LD: “Understood. Now, let’s talk about the barriers. What’s holding your team back from exhibiting these behaviors? Is it a lack of knowledge, skills, motivation, or are there environmental factors like technology limitations?”

BS: “It’s a mix. There’s a gap in skills, especially in using the software efficiently. Motivation is another issue; there seems to be a lack of engagement. And yes, we have faced some tech limitations.”

First, don’t ever rely on a single person’s view. Even if this stakeholder is an expert, or even worse, a leader who used to do this job, but now they’re sort of detached from the daily trenches! Bring in multiple views: from an expert to a novice, different department representatives with a stake (for example, in a call center: quality, operations, supervisors, and IT). Why?

They will solve half of their problems in the room! All you need to do is facilitate the process well. Many of the barriers have nothing to do with training. Facilitating a discussion around barriers and sources of issues can be solved by simply talking to each other.

There is one trick to this, though. If you ask them for a barrier type, they will likely agree with the most senior person in the room. I use a deck of cards to solve that. Everyone in the room has the same five cards (knowledge issue: they need to memorize; knowledge issue: they need to tool on the job; skills issue: they need practice; motivation issue: they need some nudge; and environment issue: things we don’t have control over (politics, legal, tech, etc.)). I ask them to think about a problem and, on a count of three, show one card they think is the main reason. They never show the same cards. The point is not even the card, but what happens after:

“Tell me why you think this is an X issue?” They have a dialogue. As they listen to each other, they learn new aspects of the problem.

Stop The Urge To Solve!

And finally, this is one of the most difficult behaviors for learning designers. You have to ignore the urge to solve individual issues when they come up! The worst you can do is this:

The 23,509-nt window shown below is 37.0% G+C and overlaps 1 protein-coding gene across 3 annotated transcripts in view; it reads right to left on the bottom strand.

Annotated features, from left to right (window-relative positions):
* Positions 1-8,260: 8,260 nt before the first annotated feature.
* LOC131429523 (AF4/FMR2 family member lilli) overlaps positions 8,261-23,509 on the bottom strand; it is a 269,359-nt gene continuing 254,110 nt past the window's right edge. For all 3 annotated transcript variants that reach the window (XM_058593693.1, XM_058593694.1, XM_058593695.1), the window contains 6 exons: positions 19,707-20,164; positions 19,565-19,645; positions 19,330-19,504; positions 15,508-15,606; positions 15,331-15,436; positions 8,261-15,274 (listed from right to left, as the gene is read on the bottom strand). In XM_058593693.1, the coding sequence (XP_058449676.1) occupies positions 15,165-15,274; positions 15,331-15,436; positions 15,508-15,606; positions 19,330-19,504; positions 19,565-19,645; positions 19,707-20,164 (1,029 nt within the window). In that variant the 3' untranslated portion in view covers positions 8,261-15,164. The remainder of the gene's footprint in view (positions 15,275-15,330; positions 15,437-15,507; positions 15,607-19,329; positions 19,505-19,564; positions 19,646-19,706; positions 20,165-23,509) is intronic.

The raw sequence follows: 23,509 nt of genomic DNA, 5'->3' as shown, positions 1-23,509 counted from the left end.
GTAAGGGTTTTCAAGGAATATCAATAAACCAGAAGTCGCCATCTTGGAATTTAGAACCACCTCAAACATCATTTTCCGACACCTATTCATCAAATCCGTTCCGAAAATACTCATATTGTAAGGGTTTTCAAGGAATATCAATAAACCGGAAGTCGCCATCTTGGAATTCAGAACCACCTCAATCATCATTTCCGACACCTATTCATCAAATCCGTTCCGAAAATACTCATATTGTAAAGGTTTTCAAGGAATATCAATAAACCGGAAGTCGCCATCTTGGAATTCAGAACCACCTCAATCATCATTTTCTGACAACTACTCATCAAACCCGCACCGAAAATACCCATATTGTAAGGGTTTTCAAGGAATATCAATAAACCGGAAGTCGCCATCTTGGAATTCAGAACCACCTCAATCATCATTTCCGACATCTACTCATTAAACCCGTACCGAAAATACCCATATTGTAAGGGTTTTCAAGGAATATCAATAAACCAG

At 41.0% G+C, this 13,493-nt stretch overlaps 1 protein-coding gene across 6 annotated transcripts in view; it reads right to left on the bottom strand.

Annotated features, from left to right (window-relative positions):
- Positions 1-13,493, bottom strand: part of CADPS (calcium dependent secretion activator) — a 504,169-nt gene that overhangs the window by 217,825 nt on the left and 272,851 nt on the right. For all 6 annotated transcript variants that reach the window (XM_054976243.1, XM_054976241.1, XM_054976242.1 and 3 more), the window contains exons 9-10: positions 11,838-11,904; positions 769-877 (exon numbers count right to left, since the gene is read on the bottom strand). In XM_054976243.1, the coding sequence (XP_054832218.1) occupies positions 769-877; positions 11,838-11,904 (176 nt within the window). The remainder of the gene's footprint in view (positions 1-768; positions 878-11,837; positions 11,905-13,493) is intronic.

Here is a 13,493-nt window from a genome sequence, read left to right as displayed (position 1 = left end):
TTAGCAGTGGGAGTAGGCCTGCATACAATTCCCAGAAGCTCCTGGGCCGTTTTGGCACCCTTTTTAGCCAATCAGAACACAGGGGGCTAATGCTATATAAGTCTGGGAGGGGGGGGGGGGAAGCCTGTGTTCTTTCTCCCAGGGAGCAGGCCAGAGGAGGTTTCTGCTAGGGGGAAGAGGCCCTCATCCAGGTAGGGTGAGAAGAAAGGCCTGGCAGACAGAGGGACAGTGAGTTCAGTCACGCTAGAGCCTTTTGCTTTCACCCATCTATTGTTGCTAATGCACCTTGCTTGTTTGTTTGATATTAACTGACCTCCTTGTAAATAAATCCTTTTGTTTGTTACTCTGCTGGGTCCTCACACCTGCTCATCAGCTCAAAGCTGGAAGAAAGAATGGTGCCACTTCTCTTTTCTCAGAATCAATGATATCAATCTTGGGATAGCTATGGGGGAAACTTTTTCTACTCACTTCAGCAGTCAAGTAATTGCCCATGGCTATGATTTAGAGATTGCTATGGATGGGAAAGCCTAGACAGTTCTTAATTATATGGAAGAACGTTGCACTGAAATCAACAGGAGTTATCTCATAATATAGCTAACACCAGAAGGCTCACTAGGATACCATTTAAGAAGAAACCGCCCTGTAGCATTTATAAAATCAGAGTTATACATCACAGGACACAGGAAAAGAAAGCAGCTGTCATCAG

LD: “For the skills gap, we can design training that focuses on practical application of the software. For motivation, we might explore incentives or gamification. Regarding tech limitations, we’ll need to collaborate with the IT department. Does that approach align with your expectations?”

The moment you bring up learning solutions, you’re making multiple mistakes in one move:

  1. You refocus the room from digging into what really matters to the illusion of solving (mostly about content and delivery methods).
  2. Your SMEs light up and start talking about content. You’ve lost your chance to even think about authentic activities.
  3. Your ideas may stick. Later, when you realize they are not the most effective, it is too late.
  4. You’re going to stay an order taker. Action mapping is a chance to provide more value than course content.

Are You Responsible For Training Only, Or Are You Responsible For Solving Business Problems?

About #4: if your goal is to filter out what’s training and what’s not so you can say “no” to things that are not training, this is already probably a win. However, this is a chance to step out from the “if it’s not training, it’s not my problem” box. This session can create a map of issues with their barriers.

Imagine all the barriers and mistakes written on the wall or a virtual collaboration board. You can then ask participants to help categorize them. Prioritize by impact. Some will be training problems you own. Some will be learning problems that need collaboration between parties. Some will be communication issues. Some will be organizational issues, process challenges, tech barriers, etc. You can even get so far that some stakeholders volunteer to own the barriers.

A Final Takeaway From Action Mapping

Your output of the session can be a map of issues that you provide to them afterwards, with a priority and owner. They can work on some of the issues on the list while you get into designing a strategy, storyboard, or whatever. That means you’re a problem solver, not an order taker. That means you already provided value to the leaders, and they don’t have to wait weeks for some course content. Finally, don’t forget the “more impact” part of the title: you also need a measurement and evaluation plan.

References:

[1] Action mapping: A visual approach to training design

Image Credits:

  • The image within the body of the article was created/supplied by the author.